Today is the 1st of April! Which as you probably already know, means it’s April Fools Day.
April Fool’s Day is a day celebrated each year with practical jokes and hoaxes, it has permeated all aspects of work and life, and the horror genre has not escaped. With that in mind today I want to talk about the 1986 classic horror film, April Fools.
While this is a horror film it is a black comedy. It was directed by Fred Walton and centres around a group of college students whose vacation is disrupted by a killer.
Today I am writing to tell to you about Antlers, which is a film with a lot of symbolism.
It was released in 2021 and directed by Scot Cooper. It was adapted from the short story, The Quiet Boy, written by Nick Antosca.
The story takes place in a small town in Oregon, where a drug dealer, Frank, runs his meth lab out of an old mine. Frank is visiting his lab and he; his son Aiden and Franks meth pal are all attacked by a creature in the mine. Frank and Aiden escape but meth buddy does not. However, Frank and Aiden are not well after the attack and return home to be locked in the basement by Franks other boy, Lucas.
Today I want to write to you about the film, Midsommer.
Midsommer is a folk horror story that was released in 2019. It was written and directed by Ari Aster, who you may remember from Hereditary. Midsommer and Hereditary are both very similar in their ability to build and hold tension as well as the sheer depth of the atmosphere.
In these blogs I usually go heavily into spoiler territory but I’m going to avoid that with this film, just because the best experience you can have with this film is when you go in blind. While the strength of this film comes from its atmosphere and its ability to build tension and keep you up there for as long as it damn well pleases, that does diminish when you know exactly what’s coming. Though that being said this isn’t a film that relies on a twist its got wonderfully crafted characters, and well thought out settings, the story is a very strong one and when you rewatch it you’ll notice all the little foreshadowing hints that you might have missed on first viewing.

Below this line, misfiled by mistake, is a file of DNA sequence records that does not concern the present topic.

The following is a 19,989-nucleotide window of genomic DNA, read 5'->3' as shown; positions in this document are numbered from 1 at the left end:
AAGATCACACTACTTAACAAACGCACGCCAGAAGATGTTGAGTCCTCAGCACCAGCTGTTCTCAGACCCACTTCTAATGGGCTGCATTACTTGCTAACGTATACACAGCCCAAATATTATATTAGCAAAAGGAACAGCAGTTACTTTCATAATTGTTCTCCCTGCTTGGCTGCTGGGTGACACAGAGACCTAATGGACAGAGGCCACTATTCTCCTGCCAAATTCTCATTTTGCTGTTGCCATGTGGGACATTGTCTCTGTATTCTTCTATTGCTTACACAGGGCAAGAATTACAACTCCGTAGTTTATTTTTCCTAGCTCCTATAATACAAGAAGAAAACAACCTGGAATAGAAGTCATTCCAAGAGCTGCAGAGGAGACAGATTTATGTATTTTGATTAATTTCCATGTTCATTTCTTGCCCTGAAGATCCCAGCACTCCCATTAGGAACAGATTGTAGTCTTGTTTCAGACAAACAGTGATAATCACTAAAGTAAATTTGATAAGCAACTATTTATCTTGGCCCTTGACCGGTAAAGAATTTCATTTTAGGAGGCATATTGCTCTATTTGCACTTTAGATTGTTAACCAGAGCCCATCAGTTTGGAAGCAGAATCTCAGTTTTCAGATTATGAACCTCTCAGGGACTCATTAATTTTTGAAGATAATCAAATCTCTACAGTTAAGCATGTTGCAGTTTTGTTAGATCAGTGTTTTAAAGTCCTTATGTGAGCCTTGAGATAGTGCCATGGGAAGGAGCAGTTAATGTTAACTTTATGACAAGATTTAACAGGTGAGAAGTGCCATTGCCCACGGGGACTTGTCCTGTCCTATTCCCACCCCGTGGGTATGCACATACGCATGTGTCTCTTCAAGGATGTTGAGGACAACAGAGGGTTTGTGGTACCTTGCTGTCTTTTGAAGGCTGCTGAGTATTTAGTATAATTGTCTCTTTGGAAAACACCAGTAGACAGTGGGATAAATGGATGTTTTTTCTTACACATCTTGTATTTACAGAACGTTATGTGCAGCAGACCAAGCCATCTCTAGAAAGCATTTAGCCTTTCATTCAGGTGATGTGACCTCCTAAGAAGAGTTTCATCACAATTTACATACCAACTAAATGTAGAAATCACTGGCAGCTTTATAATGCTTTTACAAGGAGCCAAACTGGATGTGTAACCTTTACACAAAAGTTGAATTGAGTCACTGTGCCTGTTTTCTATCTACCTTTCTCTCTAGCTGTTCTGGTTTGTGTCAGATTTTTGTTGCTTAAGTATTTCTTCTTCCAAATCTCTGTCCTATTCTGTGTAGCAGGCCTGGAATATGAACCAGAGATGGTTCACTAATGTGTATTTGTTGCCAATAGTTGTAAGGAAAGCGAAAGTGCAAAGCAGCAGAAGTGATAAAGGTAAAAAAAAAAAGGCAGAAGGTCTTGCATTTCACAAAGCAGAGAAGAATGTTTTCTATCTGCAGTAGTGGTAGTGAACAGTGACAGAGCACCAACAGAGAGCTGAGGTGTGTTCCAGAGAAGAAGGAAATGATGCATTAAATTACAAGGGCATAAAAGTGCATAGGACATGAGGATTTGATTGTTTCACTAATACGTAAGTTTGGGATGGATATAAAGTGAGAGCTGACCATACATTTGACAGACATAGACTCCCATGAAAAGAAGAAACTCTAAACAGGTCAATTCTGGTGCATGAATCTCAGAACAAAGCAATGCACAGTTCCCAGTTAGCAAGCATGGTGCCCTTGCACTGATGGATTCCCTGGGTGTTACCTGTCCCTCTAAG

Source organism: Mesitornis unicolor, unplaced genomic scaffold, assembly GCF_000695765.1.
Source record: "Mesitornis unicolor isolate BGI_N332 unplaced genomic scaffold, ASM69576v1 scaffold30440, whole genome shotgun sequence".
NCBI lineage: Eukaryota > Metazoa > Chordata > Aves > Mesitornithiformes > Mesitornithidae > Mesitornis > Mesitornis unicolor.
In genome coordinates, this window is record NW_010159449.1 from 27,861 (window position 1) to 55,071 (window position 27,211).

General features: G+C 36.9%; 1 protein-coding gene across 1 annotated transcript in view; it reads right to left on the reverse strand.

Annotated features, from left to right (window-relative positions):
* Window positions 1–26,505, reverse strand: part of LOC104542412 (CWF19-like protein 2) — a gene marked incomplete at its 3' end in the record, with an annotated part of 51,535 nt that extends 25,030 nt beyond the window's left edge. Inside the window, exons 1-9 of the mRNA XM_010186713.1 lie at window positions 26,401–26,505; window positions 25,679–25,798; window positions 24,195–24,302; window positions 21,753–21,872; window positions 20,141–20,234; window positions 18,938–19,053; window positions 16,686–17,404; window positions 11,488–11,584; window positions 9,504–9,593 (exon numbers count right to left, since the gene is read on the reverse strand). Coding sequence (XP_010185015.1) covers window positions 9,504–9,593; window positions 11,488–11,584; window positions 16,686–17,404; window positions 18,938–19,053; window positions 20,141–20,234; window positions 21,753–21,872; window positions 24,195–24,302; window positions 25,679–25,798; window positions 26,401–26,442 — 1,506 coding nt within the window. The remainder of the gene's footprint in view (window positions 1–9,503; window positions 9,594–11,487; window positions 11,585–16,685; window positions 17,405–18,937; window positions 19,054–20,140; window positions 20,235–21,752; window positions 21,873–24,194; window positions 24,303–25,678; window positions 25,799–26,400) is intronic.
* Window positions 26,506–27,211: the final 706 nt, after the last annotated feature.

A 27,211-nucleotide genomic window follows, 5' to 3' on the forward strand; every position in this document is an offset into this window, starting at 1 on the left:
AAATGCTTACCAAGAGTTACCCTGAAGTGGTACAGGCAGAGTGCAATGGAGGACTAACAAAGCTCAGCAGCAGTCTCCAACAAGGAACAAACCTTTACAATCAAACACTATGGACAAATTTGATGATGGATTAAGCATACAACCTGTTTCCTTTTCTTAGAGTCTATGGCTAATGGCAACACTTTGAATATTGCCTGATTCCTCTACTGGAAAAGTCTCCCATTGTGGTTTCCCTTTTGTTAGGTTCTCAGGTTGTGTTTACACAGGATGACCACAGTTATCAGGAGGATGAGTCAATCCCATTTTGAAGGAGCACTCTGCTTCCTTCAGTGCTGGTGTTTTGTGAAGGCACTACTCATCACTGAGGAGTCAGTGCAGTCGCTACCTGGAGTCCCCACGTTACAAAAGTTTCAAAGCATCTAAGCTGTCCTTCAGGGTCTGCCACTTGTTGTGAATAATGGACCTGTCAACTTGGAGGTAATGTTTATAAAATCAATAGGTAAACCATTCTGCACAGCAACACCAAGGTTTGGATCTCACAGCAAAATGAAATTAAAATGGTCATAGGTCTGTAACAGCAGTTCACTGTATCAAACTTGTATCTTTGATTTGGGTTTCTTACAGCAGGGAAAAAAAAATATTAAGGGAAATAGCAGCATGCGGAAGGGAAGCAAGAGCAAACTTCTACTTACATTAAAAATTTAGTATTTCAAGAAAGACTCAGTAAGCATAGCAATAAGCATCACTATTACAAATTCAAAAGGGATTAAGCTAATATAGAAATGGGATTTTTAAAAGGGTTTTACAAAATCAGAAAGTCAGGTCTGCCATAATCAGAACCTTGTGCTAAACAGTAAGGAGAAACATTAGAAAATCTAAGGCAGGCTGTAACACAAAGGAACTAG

Today I am writing to talk to you about a film I only watched recently, The Platform. This was a very intense film and an interesting exploration of human nature, and the class system, it affected me more than I expected it to. The film came out on Netflix in 2019 and is Spanish, directed by Galder Gaztelu-Urrutia.
It is described as a social science thriller.
Our main character, Goreng, who we experience the prison through, wakes in a concrete cell marked with the number 48. He has no memory of how he came there or any understanding of where he is. The situation is explained to him by his cell mate they are in a “Vertical Self-Management Centre”. It is later explained that Goreng volunteered to enter the prison, though others are incarcerated.
The ‘gimmick’ of this prison is that food, a veritable feast arrives on a platform that starts on the top floor and slowly moves down through the building. This means that the people at the top have access to all the food and the people below have less and less and less, those on lower floors will starve.
Today I am writing to talk (let’s be honest I’m going to gush) to you about some of the best-written horror films, in my humble opinion.
Horror films can be great for a multitude of reasons, such as great characters, great effects, great jump scares (lol kidding), great lore, the list goes on. There’s so much to like and enjoy in this genre and medium.
But one of my favourite things is when I encounter a film that’s been beautifully written.